Wednesday, July 30

What caused the weather pattern that touched off California's drought? Water Crisis Gordian Knot, Part 11 UPDATED


This post was published in 2014. On November 3, 2016 NBC Bay Area news reported Drought is Over in Nearly One-Fourth of California: Monitor, which featured before-and-after photos from AP with the caption:
This combo of two photos shows (left photo) the cracked-dry bed of the Almaden Reservoir on Friday, Feb. 7, 2014, in San Jose, Calif., and (right photo) the same Almaden Reservoir full of water on Monday, March 14, 2016. Four straight days of rain have replenished several key reservoirs in drought-stricken California.

Boom and bust weather pattern.


Of course the climatologists are still trying to solve the puzzle, but the guess in the following report is worth keeping on file. I'm adding this observation, which is definitely not guesswork, from the report, even though it doesn't relate to causes:
"... most of [California's] infrastructure was designed and built during the 20th century, when the climate was unusually wet compared to previous centuries. That hasn't set water management on the right course to deal with long periods of dryness in the future."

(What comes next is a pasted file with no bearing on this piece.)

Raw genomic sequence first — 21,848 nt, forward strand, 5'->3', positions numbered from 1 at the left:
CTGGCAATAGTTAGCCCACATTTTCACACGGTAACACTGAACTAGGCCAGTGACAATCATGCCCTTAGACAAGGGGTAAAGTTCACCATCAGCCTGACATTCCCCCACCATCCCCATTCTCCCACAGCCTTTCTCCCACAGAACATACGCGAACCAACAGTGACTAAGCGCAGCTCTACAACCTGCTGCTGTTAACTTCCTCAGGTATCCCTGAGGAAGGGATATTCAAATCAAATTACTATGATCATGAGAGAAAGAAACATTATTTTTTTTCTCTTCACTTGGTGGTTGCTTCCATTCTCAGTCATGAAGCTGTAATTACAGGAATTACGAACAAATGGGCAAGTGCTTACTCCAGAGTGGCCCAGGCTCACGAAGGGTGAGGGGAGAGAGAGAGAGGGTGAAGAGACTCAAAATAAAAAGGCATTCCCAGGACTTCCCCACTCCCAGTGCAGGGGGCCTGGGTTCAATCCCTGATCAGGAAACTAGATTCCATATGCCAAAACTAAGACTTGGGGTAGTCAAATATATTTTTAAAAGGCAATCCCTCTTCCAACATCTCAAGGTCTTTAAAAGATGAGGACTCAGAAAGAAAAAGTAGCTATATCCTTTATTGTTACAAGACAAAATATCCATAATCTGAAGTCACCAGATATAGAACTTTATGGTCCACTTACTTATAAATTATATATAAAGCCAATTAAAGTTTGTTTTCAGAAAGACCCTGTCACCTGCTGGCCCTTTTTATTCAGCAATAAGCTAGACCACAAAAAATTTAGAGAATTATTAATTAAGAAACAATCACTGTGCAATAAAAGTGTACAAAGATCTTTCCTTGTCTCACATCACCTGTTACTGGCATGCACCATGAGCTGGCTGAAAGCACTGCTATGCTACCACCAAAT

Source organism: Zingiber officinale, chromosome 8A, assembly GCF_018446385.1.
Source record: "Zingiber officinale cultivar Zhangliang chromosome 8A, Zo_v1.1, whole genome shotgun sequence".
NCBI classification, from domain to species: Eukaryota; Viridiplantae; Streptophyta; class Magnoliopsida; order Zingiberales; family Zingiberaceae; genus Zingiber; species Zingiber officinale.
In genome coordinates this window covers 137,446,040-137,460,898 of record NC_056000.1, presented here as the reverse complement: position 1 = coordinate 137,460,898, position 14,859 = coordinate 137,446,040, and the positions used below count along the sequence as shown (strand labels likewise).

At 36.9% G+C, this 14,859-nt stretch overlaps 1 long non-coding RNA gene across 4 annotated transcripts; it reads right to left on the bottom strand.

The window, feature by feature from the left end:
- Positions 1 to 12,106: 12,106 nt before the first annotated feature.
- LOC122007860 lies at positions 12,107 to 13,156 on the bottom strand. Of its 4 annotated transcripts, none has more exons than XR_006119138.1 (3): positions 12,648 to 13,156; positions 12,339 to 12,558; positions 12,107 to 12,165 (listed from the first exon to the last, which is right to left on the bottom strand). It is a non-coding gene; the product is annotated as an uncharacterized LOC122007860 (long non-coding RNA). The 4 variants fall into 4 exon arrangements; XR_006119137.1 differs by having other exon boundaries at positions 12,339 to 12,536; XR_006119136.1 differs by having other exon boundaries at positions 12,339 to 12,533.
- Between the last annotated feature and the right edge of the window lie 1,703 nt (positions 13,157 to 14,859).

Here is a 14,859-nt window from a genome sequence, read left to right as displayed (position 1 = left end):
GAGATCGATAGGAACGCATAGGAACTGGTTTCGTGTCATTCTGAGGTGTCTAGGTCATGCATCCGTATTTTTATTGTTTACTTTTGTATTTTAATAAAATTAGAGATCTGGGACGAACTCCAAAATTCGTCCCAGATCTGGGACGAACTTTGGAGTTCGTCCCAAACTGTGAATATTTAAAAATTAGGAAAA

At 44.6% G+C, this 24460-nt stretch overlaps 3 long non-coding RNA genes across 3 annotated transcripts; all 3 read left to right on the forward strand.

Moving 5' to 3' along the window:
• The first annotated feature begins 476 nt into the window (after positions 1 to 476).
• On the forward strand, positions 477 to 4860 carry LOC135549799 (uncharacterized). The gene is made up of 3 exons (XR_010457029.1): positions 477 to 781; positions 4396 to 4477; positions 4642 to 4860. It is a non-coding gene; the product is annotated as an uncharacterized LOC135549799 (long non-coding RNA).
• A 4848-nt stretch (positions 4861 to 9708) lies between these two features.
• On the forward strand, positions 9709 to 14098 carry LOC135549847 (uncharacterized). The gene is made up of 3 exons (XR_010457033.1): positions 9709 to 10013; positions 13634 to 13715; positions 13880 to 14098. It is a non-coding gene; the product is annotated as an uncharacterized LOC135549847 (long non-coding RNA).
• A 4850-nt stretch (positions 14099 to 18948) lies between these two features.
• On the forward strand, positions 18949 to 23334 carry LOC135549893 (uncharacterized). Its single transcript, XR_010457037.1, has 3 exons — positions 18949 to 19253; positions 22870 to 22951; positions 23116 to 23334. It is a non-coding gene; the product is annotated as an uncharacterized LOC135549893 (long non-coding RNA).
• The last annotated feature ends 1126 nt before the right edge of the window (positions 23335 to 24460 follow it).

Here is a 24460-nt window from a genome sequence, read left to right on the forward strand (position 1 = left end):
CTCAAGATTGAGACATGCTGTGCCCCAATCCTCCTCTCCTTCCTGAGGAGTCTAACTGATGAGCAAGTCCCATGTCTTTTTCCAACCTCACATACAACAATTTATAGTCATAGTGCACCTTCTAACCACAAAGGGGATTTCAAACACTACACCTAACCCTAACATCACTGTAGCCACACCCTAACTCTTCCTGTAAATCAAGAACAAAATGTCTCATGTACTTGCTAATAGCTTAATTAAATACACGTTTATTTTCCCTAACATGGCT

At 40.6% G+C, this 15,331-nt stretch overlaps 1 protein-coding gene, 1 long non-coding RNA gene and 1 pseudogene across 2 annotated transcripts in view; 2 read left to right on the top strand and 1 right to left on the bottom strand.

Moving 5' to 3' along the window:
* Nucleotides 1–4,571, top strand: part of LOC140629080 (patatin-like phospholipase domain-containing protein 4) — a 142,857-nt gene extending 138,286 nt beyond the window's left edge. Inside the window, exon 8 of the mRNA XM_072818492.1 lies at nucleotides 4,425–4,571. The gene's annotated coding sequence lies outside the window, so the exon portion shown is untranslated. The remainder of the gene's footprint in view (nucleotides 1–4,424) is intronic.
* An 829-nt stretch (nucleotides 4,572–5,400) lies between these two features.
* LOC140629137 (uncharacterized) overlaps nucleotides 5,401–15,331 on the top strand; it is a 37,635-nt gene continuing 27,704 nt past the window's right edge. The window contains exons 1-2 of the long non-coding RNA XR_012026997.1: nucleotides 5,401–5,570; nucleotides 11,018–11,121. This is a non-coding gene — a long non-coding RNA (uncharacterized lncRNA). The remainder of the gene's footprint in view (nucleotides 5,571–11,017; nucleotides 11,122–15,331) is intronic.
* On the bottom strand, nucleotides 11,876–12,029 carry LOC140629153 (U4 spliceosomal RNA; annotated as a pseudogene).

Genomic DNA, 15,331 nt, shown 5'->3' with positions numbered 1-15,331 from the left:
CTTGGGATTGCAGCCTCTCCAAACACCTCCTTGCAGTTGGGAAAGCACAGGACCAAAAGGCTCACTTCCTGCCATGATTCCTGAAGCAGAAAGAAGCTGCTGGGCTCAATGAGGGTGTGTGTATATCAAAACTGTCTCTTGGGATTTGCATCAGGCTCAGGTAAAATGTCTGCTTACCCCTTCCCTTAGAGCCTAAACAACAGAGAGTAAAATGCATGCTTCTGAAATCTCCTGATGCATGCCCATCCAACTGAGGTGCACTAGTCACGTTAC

I assume the observation holds true for virtually all major U.S. cities. We are at the bottom of a very tall ladder that we need to scale fast. From National Geographic's February 13, 2014 report Could California's Drought Last 200 Years? by Thomas M. Kostigen
California is experiencing its worst drought since record-keeping began in the mid 19th century, and scientists say this may be just the beginning. B. Lynn Ingram, a paleoclimatologist at the University of California at Berkeley, thinks that California needs to brace itself for a megadrought—one that could last for 200 years or more.
 What's causing the current drought?
Ingram and other paleoclimatologists have correlated several historic megadroughts with a shift in the surface temperature of the Pacific Ocean that occurs every 20 to 30 years—something called the Pacific Decadal Oscillation (PDO). The PDO is similar to an El Nino event except it lasts for decades—as its name implies—whereas an El Nino event lasts 6 to 18 months. Cool phases of the PDO result in less precipitation because cooler sea temperatures bump the jet stream north, which in turn pushes off storms that would otherwise provide rain and snow to California.
Ingram says entire lakes dried up in California following a cool phase of the PDO several thousand years ago. Warm phases have been linked to numerous storms along the California coast.
"We have been in a fairly cold phase of PDO since the early 2000s," says Brian Fuchs, a climatologist at the National Drought Mitigation Center, "so the drought we are seeing now makes sense."
That said, scientists caution against pinning the current drought on the PDO alone. Certainly ocean temperatures, wind, and the weather pattern in the Pacific have contributed to the drought, says Nate Mantua, of NOAA's National Marine Fisheries Service in Santa Cruz, California, where the PDO pattern was first discovered and named. "But it's more nuanced than saying the PDO did this."
After all, as its name suggests, the PDO is decades in the making.

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